Music

'Love is the fing': IDLES frontman Joe Talbot on what's at the heart of new album TANGK

IDLES singer-songwriter Joe Talbot has seen the nation turn away from love, which has only made him more determined to embrace it on new album TANGK

IDLES from left: Mark Bowen, Adam Devonshire, Jon Beavis, Joe Talbot, Lee Kiernan. Image: PR supplied

“I feel our nation’s turning away from love… moving into a wilderness of spirit so intense we may never find our way home again. I write of love to bear witness both to the danger in this movement, and to call for a return to love” – bell hooks, author and activist (2000). 

A return to love is all I want for me and for all I see in front of me. My cycles of addiction and of loss are at a junction. I’m looking back and I see why I was lost, and I just want to hold myself and emphasise the importance of the words, “Everything is going to be OK.” I don’t have a time machine but with forgiveness and gratitude I hold the future firmly in my hand. TANGK is my declaration of love to everything and everyone I hold close and firmly to myself.

This album is driven by gratitude and the power of being held and carried by the beautiful force of our audience, and more importantly, the energy force created by IDLES’ and our people’s exchange. Our exchange is a cosmic collision of all the turmoil and fuckery we put up with and sling on our backs with the incredible beauty and grace of pure love fused in a room of people that give themselves to the music and the moment. Our shows are magic because of that connection, but that could not be forged without the people and THAT is what I’m grateful for.

Recently I was taken aback by the phrase freudenfreude – the very opposite of schadenfreude: Feeling joy from other’s joy, how beautiful a notion! A notion that could be the building blocks of something fuelled by empathy and love… a just and joyful FUTURE!! 

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I started this band to be a Trojan horse. I’ve always wanted to use our music and vulnerable presence to open the hearts of our audience and create a positive change; one in which empathy and grace are both vitally important. We hide those quantities behind a big old veil of violent art and music in order to cut through the noise, and to offer a humane alternative to the right-wing tirade that’s smashing through the walls of our homes.  

Like Aesop’s fable, The North Wind and The Sun, I soon came to realise that if I want empathy and grace, I have to first emit empathy and grace. I realised with TANGK that I wanted love. I needed love. So I had to make love and emit love. If I want to be part of a conversation, then I have to listen. And so to listen, IDLES can build a safe place that houses listening, empathy and love. 

I realise with each cycle of an album that, in reflection, I have a long way to go. I can be more vulnerable, I can work on my craft, I can evolve as a songwriter. Writing and making TANGK, we soon learned a lot about how to manifest gratitude. We realised how lucky we are to be able to make music and to share our worldview through our art. We need to always keep moving forward with a real sense of purpose. We work hard on our craft by challenging ourselves to be better for our audience who got us here. Sometimes that means exposing our vulnerabilities for the world to see, or sharing opinions that we know not everyone will agree with. It can be scary to share those things that we’ve made in private with the outside world but no matter how scary that challenge it’s a privilege.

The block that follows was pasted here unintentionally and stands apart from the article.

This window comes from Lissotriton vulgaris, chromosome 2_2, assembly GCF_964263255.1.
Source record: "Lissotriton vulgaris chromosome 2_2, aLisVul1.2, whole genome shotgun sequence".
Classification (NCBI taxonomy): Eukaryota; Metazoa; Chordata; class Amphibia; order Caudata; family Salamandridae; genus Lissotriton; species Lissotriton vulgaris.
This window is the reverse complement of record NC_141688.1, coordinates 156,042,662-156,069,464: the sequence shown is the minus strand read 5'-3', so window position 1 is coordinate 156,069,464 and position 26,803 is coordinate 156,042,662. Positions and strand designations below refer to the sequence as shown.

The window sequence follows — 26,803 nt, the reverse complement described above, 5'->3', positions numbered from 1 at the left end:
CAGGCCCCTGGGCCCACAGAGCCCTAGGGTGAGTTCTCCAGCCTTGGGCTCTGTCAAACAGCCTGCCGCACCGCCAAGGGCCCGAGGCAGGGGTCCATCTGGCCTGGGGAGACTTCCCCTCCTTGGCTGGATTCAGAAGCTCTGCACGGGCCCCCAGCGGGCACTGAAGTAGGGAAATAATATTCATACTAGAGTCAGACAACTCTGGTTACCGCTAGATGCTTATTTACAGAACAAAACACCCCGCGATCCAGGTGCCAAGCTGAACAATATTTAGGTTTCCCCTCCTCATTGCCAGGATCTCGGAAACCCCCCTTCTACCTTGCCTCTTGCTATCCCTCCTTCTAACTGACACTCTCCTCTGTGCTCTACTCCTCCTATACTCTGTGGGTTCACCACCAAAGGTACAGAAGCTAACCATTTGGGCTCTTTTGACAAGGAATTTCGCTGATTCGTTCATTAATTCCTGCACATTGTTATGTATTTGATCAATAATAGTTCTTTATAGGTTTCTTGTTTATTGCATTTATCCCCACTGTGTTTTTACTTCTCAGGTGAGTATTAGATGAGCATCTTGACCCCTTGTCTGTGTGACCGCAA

David Bowie once said: “I think it’s terribly dangerous for an artist to fulfil other people’s expectations, I think they generally produce their worst work when they do that.” That is very true in my experience and one we took with us throughout the course of making this album. We know now that what we need to do is what is best for the song and the song alone. We show our gratitude in our songcraft, we’re always striving to improve ourselves to benefit the songs that we make. We are our songs and we need to write for our own improvement or our demise and that transparency is what will carry our songs and our audience to a new place. 

When I was a young boy, I thought I was nae good at writing stories, so now I’m telling mine. I’ve wanted to be a poet since I was a child, so now I write poetry. I’ve always wanted to be a soul singer too, so now I write soul songs. It’s a life-long learning process. I had to let love in and challenge myself to write what I needed, not what I wanted. TANGK is gratitude manifest. I’m grateful to be able to do this, so I will do this as well as I possibly can, and I will do it brightly. I will write songs that scare me and challenge the band for as long as I possibly can, with love. 

As she so often proved to be, bell hooks was right. Our nation’s seemingly turning away from love. I’m not sure to what degree, but there is a sense of lunacy and panic in the air. I started the band to make people feel like they are part of something greater than themselves. Art can bring you to the magic of existence by unlocking the feeling, the warmth and the magnitude of love.

I want TANGK to make people feel what I feel when I get on stage. I want them to dance. If you give people everything on stage, they’ll give you everything back. There’s no bullshit in our crowd, no lack of lucidity. I wanted to bring that to a record. I’ve got more strength in me than I ever have, and it comes from love. 

I want love. Love is the fing. 

Joe Talbot, October 2023 

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